The influx of kids and teenagers into the fandom is surprising, not just because the demographics have traditionally skewed older (most attendees at Anthrocon were between 25 and 29, says Cole), but because of the perception that the fandom is inherently sexualized, thanks in large part to stereotypes perpetuated by shows like Entourage and CSI. Indeed, most parents of kids who have become involved with the fandom have had to grapple with this perception upon first learning of their kids’ interest. “At every panel I’ve been to, I’ve had a parent at least come up to me saying, ‘I’ve seen this thing on CSI and I’m worried my kid might get into this,’ or ‘I was in the dealers’ den [the vendors’ section of Midwest FurFest] and I saw all these provocative things being sold there,'” says Pyxe.
In reality, there are indeed some who are drawn to the fandom for sexual reasons, and there have been a handful of instances where adults in the fandom have preyed on minors, most notably a pedophile ring that was busted in Bucks County, Pennsylvania in 2017. Yet most furries say that those who sexualize cartoon animals represents only a sliver of the community, which is far too broad to be defined by any one of its subgroups. “People know more about the fandom now, and they’re learning it’s not just about sexualization and all that stuff,” says Crowflight, 16, whose fursona is a cat. “You’ll find other artists, dancers, filmmakers, who are drawn to it for different reasons.” (It’s also of note that at the conventions specifically, the line between programming geared at minors and adults is firmly drawn. Midwest FurFest’s media relations lead Matt Berger says the conventions typically reserve 18+ programming, such as kink safety panels, for the nighttime hours, with the con instituting a strict “no latex on the floor till after dark” policy.)
Many kids and teenagers who self-identify as furry (and many furries in general) are marginalized in the culture at large. For instance, surveys suggest that furries are disproportionately more likely to self-identify as LGBTQ, and Pyxe says that many kids see coming out as furry, and interacting with happy and well-adjusted out LGBTQ furries, as a stepping stone toward coming out as LGBTQ themselves: “the fandom is so open that they feel safer exploring their identity more than if they were living in a traditional household,” he says.
Other furries also have disabilities or are struggling with mental health issues: Jen, for instance, says her daughter Emily has been diagnosed with anxiety, as has the 17-year-old dressed as Wyatt, an Australian kettle dog/TikTok micro-influencer at the convention. “Throughout this whole con, people have recognized me and wanted to hug me and it just warms my heart because it feels like people care about me and I don’t have to worry about what I’m doing. I’m just a dog,” Wyatt says.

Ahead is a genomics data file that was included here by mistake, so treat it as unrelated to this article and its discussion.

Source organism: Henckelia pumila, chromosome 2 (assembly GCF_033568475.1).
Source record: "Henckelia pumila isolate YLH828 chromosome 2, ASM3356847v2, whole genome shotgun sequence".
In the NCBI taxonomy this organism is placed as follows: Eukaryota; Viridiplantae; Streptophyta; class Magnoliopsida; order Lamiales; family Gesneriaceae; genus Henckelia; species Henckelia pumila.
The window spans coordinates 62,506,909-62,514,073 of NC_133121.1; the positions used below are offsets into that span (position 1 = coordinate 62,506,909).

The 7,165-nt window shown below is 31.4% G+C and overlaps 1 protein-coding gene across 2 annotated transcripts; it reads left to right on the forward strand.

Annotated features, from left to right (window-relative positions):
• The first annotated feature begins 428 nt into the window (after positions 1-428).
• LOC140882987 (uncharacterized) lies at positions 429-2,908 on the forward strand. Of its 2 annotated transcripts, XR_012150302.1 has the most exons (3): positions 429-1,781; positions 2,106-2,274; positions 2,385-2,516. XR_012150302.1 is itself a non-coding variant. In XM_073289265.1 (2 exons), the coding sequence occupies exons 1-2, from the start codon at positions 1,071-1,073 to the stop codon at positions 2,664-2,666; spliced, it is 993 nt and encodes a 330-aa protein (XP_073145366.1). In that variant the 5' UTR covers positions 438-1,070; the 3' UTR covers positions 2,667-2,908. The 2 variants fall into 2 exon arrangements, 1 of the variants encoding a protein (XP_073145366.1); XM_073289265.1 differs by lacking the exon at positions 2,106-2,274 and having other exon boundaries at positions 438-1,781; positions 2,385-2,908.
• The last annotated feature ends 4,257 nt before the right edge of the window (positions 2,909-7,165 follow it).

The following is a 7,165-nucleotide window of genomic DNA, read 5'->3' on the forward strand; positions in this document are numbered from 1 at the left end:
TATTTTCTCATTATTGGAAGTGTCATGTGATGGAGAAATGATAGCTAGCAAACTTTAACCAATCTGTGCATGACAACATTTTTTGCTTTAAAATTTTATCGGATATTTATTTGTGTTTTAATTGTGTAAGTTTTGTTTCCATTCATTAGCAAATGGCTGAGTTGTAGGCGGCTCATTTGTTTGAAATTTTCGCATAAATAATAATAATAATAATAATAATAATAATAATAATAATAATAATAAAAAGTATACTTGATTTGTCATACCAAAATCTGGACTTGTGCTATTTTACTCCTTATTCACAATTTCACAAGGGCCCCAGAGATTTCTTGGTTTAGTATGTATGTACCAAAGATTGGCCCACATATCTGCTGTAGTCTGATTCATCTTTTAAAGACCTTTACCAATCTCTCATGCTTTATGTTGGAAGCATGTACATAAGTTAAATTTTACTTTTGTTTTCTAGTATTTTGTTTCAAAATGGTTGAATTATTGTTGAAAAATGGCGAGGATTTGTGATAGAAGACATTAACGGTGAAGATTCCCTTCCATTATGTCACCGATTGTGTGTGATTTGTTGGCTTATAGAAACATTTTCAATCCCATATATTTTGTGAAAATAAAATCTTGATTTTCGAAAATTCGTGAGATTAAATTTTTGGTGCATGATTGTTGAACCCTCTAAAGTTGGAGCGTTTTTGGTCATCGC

And parents instinctively appreciate that, even if they may not understand it. “I’ve told her many times: at my age this would not have been my thing, but she’s my thing,” says Anne, Wyatt’s mother.
Of course, just because a subculture is becoming popular doesn’t make it mainstream, by a long shot. Despite the prevalence of anti-bullying campaigns and increasing acceptance of marginalized identities, it’s still not exactly considered socially OK for a Gen Z kid to waltz into their middle or high school with a dog or horse suit on.
“Like 80% of my DMs is, ‘Hey I get bullied at school, what do I do?'” says Pyxe. His answer is sadly pragmatic: “I always tell them if you’re going to be considered part of a fandom that’s considered unusual or weird, keep it on the down-low unless you are comfortable receiving the backlash.”
Yet as content creators like Pyxe continue to amass an even larger audience, and as nerd culture in general becomes increasingly mainstream, it’s possible that furry fans, like other members of previously marginalized and misunderstood subcultures, won’t have to linger in the shadows forever. ASMR, for instance, a YouTube subculture consisting of highly arcane “whisper” videos, was viewed as a sexual fetish for years; last February, it appeared in an ad for Michelob Light starring Zoe Kravitz during the Super Bowl, arguably the ultimate litmus test for mainstream popularity.
It’s not totally outside the realm of possibility to imagine the furry fandom following a similar trajectory — but even if it doesn’t, many parents of kids in the fandom don’t care. “Kids at school make fun of her and give her a hard time or whatever for being a furry, but she comes out of her shell when she puts her fur suit on,” says Jen, gesturing toward Emily, milling about in a roomful of TikTok-famous dogs and cats and wolves and bear-bunny hybrids.
Her voice catches in her throat. “This has helped her become who she’s supposed to be,” she says.